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Comment Re:Mistake (Score 1) 159


Number of BIOS updates I've ever installed on my computer: 0.

Number of BIOS updates I've knowingly installed on my computer (bear in mind, your vendor could have it pre-installed, the NSA could install it on transit to the store, the evil maid on the hotel could have installed it while you were at the pool, etc)

Number of processes from the BIOS still running after the boot process finished: 0.

Number of processes from the BIOS that I know that are still running after the boot process finished (you don't think a spy process from the BIOS would be visible to your OS's pstools, do you?)

Comment Re:What's the difference? (Score 1) 259

People are responding to you aggressively, I'll try another approach: in some urban regions down here, a marked police car (or even an unmarked suspicious car) is fired upon entrance. But a Google car mapping the region is at *less* risk of being shot, because mapping is considered a *good* thing by the poor communities (enables mail to get to the addresses, etc). However, if cops start using Google-marked cars for their surveillance, when organized crime lords have notice, they will fire upon all Google-marked cars. AND, as a collateral, the poorer regions will be forever worsely mapped. Got it?

Comment Re:PL/pgSQL (Score 1) 244

How many "Thick server/ thin client" <--> "Thin server/ thick client" cycles in the last 30 years of computing? Four, five, maybe six? It would be interesting to determine the frequency, so we can always be prepared for the next wave... Anyway you can absolutely trust that in less then seven years you will be on the "thick server again", so you can polish your PL/pgSQL+PL/R when you see it coming.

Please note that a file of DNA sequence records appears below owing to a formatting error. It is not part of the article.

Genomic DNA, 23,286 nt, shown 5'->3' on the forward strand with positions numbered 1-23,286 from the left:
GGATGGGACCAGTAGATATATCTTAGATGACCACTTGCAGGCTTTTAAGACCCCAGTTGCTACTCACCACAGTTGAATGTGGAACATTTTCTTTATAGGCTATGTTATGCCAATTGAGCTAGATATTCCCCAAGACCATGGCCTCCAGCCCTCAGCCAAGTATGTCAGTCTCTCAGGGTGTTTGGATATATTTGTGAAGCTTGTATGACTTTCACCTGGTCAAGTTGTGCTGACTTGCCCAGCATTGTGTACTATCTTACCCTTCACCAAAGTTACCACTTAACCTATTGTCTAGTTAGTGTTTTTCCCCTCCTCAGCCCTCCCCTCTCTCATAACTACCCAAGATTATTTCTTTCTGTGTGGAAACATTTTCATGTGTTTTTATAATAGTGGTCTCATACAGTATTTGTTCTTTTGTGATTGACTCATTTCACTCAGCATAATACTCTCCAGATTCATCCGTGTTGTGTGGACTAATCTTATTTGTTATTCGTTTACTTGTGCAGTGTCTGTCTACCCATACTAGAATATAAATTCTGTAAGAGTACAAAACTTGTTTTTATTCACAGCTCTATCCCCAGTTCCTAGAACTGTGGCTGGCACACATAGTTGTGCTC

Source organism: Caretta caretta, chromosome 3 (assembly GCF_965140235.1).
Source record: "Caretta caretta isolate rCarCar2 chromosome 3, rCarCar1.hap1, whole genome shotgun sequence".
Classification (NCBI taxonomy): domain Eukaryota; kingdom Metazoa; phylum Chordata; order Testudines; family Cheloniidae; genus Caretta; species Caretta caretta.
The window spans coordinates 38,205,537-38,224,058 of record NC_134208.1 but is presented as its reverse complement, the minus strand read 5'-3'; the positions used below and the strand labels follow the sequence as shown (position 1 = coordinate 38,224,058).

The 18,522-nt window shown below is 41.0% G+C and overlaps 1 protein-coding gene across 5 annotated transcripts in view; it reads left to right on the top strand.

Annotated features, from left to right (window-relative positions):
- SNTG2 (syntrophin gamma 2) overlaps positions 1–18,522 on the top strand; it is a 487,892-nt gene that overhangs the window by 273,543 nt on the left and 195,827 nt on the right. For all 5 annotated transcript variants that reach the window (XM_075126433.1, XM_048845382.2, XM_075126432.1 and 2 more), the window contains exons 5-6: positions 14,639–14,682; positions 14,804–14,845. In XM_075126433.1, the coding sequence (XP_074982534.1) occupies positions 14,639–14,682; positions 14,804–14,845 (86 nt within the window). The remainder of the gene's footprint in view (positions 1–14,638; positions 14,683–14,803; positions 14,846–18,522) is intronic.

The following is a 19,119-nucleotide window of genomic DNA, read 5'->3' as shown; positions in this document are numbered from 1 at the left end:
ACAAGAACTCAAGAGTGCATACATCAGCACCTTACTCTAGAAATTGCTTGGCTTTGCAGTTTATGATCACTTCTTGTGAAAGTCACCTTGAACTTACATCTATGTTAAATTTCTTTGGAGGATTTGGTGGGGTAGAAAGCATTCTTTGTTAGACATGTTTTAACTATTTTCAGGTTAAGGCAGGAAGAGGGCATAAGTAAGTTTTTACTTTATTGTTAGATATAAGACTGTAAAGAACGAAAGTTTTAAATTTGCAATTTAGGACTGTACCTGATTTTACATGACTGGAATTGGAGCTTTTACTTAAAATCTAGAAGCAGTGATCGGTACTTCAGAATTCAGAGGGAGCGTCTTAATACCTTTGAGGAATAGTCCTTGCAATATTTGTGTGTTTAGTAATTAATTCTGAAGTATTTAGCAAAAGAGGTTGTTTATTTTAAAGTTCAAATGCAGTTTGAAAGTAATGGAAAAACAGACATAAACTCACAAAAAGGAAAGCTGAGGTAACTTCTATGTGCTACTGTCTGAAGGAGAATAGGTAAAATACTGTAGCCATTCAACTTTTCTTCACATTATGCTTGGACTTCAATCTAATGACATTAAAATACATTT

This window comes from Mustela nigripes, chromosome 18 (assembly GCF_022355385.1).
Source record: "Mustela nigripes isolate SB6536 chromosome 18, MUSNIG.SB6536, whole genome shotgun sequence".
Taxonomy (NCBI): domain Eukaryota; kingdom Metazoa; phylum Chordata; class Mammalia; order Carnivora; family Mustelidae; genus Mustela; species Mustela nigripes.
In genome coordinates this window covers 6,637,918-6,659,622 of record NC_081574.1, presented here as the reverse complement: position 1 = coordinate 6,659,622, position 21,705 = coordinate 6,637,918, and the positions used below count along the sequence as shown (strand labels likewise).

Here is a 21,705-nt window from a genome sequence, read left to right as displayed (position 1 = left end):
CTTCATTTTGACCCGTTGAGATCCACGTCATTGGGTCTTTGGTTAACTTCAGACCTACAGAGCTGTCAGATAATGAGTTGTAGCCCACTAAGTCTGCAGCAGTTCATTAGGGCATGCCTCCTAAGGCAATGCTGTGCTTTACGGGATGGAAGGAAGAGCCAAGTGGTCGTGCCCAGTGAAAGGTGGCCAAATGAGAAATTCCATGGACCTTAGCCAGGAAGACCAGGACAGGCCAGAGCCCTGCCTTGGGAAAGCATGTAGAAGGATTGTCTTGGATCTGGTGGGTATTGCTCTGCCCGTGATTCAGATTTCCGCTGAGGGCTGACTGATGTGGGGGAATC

Remembering: thick servers are much more efficient in terms of energy, heat and per-dollar-computing, but thick clients are much more interactive. Thick servers tend to centralize the data, which leads to sloppy crypto and security, which leads to "I want to keep all my data on my cabinet/table/person/skin? at all times", which leads to "where is the last backup", which leads to "oh, I'll just trust the cloud with this, because surely Google and Amazon replicate the data and keep timely backups" etc etc etc.

Comment Re:Avoidance (Score 5, Insightful) 85

True enough. In Admin 101 we learn that when you promote everyone that is good at his job, you end up with everyone at the position they suck the most... then you tank the entire firm because of that. RAISE. If someone is good at their job, the right way of reward them is to raise their salary (you can even compute how much they contribute more to the earnings of the firm, and raise them accordingly), not to "promote" them. That is triply-true in tech companies, because middle management sucks, but BEING middle management sucks more (which probably is a reason why middle management sucks so much).

Comment Re:Drivers, not gov't are choosing to deny rides. (Score 1) 166

Well, down here (Brasil) you are actually half-wrong.

Their business model is derived solely from insufficiently insured cars

The insurance Uber cars have here is approximately the double of those the cabs have.

and misclassified workers

Yeah, the jury is still out on the whole "sharing economy" thing. I agree there is the potential to a whole lot of abuse; but I think work over-regulation is not without its maladies, too.

To services like Uber, a minimal inspection package is still too much. They prefer a special deal that makes them the taxi company.

I couldn't parse this, care to elaborate, please?

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